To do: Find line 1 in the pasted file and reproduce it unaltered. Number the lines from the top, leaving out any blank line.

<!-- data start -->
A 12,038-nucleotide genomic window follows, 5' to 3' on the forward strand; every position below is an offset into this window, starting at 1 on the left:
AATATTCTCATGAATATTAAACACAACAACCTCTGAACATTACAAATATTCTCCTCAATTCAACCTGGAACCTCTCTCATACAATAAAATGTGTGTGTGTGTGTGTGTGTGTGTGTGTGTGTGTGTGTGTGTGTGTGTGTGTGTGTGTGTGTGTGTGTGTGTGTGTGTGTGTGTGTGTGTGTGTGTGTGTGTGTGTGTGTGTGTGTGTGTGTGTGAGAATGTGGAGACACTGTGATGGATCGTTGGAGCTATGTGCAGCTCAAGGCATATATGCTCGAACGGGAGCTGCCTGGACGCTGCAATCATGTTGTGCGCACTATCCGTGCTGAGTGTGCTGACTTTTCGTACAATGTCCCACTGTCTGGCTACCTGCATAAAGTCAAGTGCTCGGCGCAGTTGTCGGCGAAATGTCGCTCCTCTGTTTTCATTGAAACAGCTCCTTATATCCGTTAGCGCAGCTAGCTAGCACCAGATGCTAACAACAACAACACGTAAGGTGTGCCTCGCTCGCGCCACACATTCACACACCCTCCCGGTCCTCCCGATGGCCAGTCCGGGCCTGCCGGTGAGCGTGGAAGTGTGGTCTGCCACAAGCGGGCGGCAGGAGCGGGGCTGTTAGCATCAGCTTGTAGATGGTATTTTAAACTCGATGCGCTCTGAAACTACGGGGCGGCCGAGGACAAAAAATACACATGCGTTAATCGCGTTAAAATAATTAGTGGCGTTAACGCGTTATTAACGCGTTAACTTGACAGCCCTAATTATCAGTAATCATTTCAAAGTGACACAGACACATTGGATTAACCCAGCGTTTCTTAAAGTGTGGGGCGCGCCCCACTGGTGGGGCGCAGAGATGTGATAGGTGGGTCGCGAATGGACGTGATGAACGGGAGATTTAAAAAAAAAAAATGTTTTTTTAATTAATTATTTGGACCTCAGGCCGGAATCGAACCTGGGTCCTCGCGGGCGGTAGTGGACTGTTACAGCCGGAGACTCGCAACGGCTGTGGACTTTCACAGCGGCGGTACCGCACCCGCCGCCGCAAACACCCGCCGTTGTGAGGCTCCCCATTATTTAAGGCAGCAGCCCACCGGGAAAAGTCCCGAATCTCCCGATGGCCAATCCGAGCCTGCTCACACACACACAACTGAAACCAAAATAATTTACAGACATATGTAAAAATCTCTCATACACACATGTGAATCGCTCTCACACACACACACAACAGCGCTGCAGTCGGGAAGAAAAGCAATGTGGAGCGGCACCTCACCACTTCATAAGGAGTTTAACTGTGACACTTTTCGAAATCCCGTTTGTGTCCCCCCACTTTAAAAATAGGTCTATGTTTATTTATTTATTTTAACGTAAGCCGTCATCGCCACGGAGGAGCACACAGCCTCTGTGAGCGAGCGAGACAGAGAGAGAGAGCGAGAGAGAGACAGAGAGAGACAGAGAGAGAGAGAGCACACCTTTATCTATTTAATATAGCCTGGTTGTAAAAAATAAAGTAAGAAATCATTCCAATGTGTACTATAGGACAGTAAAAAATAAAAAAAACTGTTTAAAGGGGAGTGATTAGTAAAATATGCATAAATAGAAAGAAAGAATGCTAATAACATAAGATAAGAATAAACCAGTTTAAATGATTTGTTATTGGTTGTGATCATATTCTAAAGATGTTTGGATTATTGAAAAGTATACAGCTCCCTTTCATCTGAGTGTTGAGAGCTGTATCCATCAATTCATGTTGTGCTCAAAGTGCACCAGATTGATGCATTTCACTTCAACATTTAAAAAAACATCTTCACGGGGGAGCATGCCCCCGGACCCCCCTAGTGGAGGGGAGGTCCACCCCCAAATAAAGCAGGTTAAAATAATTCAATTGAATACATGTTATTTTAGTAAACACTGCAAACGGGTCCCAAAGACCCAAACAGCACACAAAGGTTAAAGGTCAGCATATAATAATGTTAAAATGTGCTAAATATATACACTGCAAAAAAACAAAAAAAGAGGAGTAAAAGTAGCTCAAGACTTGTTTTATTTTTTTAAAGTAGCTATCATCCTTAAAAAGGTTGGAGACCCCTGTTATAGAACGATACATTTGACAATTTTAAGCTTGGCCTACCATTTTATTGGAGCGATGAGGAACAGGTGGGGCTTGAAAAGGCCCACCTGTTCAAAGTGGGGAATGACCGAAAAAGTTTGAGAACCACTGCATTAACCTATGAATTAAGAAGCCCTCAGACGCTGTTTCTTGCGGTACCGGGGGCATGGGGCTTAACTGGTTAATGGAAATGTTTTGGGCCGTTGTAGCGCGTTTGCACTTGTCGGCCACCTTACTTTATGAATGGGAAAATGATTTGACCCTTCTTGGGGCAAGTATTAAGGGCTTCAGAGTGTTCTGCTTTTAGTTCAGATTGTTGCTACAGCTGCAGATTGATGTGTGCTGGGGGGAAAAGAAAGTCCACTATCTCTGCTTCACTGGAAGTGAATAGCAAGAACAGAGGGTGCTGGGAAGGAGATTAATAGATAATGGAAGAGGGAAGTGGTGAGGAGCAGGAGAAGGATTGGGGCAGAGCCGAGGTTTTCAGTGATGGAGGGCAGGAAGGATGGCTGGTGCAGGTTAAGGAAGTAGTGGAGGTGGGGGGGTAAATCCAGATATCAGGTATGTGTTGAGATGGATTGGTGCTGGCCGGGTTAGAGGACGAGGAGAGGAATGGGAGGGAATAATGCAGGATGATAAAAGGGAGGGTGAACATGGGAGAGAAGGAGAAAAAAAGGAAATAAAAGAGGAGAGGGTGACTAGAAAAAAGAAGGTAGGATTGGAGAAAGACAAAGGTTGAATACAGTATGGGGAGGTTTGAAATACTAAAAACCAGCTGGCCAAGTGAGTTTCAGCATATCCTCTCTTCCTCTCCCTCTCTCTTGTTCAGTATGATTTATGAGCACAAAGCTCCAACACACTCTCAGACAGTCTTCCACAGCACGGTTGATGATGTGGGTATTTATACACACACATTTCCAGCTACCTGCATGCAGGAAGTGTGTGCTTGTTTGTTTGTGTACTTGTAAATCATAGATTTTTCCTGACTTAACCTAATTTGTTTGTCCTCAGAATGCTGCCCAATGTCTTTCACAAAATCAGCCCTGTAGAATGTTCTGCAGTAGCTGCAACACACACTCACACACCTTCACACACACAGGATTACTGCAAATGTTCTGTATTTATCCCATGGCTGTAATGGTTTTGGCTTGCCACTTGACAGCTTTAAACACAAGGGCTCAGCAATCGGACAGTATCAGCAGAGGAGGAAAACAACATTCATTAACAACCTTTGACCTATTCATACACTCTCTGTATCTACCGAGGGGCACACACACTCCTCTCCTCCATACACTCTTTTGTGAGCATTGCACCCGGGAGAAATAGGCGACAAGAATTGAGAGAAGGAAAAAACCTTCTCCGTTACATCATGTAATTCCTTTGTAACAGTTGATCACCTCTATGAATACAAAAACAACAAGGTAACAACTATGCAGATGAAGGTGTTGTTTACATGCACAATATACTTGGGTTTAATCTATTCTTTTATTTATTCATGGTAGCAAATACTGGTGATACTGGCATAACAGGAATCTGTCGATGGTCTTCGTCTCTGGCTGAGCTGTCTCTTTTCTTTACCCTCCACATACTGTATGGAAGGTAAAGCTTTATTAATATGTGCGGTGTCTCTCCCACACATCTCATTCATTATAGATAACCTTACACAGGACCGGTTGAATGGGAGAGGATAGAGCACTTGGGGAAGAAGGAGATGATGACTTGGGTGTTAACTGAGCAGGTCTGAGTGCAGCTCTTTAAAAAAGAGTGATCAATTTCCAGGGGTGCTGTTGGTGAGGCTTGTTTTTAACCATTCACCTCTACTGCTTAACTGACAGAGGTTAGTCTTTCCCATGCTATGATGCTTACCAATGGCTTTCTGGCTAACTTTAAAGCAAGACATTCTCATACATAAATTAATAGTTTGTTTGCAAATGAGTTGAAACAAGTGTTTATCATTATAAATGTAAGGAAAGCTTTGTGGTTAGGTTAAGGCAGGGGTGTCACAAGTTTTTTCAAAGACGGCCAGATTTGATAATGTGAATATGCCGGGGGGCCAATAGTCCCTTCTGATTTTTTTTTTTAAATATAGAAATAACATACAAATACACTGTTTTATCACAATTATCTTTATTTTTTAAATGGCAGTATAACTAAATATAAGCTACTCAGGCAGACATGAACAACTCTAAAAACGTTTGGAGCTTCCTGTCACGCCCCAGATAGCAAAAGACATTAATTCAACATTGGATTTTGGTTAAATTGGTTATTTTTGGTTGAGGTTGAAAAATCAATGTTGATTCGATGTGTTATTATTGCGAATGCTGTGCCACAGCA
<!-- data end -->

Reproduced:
A 12,038-nucleotide genomic window follows, 5' to 3' on the forward strand; every position below is an offset into this window, starting at 1 on the left: